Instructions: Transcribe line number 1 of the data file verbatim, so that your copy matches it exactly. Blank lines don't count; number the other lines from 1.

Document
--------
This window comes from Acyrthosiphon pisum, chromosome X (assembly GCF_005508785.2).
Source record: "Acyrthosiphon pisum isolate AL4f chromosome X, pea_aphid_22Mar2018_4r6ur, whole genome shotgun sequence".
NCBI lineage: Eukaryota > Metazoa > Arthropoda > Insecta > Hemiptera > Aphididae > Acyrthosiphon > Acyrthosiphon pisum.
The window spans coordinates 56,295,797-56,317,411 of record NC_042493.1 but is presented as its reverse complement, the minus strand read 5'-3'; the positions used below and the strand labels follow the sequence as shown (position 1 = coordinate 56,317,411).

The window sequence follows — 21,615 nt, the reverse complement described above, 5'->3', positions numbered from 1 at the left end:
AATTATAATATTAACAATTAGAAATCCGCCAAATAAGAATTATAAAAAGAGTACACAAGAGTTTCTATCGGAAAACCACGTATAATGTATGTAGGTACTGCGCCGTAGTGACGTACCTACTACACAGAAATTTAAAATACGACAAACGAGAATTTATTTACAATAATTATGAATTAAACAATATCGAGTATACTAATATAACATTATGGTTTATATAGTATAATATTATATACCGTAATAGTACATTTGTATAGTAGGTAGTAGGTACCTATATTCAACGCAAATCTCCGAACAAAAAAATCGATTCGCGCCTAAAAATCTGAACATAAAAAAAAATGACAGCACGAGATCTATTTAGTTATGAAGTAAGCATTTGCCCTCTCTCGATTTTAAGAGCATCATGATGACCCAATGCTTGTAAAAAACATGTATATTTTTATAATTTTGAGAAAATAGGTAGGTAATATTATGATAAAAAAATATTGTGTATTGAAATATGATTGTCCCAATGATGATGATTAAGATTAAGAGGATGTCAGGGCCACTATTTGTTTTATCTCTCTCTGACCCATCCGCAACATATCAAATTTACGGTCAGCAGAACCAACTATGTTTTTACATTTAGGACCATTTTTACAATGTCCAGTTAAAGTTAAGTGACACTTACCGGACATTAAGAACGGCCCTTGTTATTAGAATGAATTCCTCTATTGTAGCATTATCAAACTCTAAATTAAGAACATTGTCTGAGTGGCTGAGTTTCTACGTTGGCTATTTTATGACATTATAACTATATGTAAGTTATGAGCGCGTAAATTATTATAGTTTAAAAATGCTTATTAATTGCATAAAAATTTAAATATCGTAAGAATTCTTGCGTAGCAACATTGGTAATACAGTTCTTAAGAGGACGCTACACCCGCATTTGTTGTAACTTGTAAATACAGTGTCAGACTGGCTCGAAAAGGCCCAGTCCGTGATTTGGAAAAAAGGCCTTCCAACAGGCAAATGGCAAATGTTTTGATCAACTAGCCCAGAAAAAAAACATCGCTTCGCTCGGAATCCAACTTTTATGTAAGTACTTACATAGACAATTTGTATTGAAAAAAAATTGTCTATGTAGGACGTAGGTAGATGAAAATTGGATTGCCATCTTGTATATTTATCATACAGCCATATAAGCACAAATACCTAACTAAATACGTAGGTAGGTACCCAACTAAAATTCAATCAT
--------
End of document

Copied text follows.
This window comes from Acyrthosiphon pisum, chromosome X (assembly GCF_005508785.2).